"The venerable B-52, with its similar capacity and accuracy and endurance, remains ready and able to meet combatant commander requirements," Air Force Secretary Deborah James told reporters on Monday afternoon during a briefing at the Pentagon.
The Boeing Co.-made aircraft's deployment required carrying out infrastructure improvements in theater that have since been made and awaits final approval, James said. She didn't detail the type of work or where it was done to prepare the area for the iconic bomber, which can carry nuclear or precision-guided conventional ordnance.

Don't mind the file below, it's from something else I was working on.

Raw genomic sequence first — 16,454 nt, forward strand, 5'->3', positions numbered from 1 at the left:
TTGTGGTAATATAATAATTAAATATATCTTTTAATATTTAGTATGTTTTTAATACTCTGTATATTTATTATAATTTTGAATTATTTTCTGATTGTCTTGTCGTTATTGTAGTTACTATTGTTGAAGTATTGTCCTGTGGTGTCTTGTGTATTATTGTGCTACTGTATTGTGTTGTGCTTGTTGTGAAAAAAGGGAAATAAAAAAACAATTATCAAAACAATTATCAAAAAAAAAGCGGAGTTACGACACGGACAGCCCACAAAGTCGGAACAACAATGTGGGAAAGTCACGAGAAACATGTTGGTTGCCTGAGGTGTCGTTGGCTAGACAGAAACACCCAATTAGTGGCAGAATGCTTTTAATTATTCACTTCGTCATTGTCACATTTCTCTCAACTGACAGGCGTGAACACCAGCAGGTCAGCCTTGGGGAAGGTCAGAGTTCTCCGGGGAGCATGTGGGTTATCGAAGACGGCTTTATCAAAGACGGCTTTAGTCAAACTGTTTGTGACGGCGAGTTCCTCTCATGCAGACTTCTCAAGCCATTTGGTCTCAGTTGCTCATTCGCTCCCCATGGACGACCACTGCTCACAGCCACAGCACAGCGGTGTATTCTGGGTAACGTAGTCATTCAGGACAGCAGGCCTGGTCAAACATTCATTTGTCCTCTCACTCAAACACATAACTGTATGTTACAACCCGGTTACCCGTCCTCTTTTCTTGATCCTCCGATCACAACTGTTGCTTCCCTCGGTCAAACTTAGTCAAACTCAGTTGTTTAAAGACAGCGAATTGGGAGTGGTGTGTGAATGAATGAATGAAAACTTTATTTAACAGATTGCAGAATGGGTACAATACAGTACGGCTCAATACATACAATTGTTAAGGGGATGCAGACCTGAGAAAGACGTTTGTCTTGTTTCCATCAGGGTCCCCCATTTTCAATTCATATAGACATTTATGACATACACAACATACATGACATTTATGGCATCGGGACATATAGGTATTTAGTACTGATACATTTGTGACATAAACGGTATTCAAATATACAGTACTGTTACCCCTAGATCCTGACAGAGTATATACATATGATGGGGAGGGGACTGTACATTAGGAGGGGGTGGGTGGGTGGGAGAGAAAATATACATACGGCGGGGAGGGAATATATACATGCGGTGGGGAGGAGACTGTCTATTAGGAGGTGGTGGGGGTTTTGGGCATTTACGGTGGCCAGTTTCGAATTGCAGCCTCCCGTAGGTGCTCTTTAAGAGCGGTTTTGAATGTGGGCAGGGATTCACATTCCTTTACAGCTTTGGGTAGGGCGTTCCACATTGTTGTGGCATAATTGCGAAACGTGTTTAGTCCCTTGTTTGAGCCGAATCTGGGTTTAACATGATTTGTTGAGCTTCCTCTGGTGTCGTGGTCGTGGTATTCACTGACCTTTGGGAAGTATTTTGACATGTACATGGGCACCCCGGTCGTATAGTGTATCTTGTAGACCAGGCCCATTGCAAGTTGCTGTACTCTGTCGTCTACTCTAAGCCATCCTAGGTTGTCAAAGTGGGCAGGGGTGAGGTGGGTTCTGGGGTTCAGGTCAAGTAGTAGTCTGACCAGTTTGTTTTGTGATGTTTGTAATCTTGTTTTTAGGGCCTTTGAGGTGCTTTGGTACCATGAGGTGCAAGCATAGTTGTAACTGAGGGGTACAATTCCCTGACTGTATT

More information would be released "at the appropriate time," James said.
The B-52 was built to deploy nuclear weapons anywhere in the world and reflects the primary long-range bomber for much of the Cold War. In the early 1960s, it was modified to carry conventional bombs and deployed to Southeast Asia to target enemy forces in North and South Vietnam.
The B-52 will take over strike missions against the Islamic State in Iraq and Syria, or ISIS, that have been carried out by the B-1 Lancer, which returned to the U.S. in January for much-needed maintenance and upgrades.